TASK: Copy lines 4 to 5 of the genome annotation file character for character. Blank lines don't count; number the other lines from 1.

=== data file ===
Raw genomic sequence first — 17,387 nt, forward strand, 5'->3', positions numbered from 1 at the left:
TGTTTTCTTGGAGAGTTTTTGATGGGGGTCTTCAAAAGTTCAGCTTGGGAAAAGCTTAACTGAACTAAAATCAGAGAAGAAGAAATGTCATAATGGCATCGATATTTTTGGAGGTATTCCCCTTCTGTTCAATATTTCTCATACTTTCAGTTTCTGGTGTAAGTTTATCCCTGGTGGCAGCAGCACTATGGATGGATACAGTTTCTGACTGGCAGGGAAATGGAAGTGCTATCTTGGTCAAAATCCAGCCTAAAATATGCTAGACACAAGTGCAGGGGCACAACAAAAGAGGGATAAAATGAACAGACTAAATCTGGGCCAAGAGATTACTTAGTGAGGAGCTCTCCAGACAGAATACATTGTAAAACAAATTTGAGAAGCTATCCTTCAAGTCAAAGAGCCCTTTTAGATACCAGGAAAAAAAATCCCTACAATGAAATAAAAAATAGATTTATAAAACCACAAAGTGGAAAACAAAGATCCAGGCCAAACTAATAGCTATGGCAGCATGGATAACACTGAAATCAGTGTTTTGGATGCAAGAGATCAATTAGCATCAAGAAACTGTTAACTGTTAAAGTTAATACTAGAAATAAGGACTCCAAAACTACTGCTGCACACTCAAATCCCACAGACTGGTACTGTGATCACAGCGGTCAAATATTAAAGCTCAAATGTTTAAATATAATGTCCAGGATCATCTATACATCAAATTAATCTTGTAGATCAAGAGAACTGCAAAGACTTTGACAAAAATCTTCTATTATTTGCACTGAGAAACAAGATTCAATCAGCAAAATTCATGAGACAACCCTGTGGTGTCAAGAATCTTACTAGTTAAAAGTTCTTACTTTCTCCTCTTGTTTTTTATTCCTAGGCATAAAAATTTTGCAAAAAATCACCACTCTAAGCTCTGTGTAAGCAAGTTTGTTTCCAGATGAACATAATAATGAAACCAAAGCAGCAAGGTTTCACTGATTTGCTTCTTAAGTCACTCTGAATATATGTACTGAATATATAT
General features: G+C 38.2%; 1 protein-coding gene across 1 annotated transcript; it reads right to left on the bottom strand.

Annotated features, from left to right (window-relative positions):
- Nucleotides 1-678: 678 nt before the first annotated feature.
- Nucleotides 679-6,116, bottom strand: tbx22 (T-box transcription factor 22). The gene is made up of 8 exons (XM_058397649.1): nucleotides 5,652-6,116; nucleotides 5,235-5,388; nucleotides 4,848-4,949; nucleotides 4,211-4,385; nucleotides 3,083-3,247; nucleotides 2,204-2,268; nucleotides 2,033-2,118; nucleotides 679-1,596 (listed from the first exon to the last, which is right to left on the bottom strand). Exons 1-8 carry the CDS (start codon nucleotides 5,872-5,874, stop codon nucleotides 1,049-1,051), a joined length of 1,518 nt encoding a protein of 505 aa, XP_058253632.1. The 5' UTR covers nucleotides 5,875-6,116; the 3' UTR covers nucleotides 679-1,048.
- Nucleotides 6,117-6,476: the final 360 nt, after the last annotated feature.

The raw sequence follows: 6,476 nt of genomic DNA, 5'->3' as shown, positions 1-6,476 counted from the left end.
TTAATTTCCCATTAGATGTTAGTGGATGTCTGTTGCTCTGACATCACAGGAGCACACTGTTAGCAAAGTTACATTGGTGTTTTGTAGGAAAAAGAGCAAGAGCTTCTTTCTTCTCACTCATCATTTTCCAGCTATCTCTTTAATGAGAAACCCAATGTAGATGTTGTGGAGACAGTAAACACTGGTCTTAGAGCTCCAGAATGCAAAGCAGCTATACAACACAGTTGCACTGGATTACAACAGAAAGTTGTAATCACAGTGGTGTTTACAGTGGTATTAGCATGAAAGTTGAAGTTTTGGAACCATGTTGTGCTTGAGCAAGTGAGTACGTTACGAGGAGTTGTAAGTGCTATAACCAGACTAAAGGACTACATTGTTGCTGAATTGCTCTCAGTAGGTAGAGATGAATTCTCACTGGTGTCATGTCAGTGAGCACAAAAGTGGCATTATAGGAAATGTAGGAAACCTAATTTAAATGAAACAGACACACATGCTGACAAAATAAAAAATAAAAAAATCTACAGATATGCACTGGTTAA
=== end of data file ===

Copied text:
Annotated features, from left to right (window-relative positions):
- Nucleotides 1-678: 678 nt before the first annotated feature.